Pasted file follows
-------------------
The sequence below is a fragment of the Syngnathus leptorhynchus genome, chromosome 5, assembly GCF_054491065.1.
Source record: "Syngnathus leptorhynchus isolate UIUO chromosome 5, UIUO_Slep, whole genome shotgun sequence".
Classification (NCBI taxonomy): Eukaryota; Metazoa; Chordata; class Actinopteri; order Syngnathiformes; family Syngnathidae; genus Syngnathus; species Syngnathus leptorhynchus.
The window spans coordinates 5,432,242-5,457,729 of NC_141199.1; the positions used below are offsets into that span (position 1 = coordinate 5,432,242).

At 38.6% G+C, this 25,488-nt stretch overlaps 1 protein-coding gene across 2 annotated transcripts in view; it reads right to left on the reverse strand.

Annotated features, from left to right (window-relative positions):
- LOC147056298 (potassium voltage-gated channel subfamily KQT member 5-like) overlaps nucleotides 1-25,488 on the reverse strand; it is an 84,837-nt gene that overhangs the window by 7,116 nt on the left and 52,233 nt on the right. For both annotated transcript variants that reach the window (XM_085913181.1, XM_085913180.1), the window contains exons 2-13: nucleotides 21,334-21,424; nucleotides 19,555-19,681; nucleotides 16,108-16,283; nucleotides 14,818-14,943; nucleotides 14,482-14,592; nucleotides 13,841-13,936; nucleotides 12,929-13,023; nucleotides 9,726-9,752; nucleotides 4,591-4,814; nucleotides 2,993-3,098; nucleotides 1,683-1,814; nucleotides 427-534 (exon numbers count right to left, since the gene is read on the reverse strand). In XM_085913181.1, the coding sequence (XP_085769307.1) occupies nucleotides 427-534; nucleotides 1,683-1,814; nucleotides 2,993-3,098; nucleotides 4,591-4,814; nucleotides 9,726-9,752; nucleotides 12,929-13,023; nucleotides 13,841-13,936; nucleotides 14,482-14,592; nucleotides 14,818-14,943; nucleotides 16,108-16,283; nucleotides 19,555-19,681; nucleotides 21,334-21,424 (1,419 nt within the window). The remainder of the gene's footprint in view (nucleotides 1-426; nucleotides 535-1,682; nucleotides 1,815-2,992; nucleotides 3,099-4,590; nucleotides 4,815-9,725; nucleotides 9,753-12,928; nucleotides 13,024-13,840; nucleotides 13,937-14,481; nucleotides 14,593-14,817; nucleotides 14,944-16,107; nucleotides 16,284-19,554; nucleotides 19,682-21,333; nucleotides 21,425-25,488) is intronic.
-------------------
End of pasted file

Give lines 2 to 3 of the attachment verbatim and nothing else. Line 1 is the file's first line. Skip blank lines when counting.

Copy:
Source record: "Syngnathus leptorhynchus isolate UIUO chromosome 5, UIUO_Slep, whole genome shotgun sequence".
Classification (NCBI taxonomy): Eukaryota; Metazoa; Chordata; class Actinopteri; order Syngnathiformes; family Syngnathidae; genus Syngnathus; species Syngnathus leptorhynchus.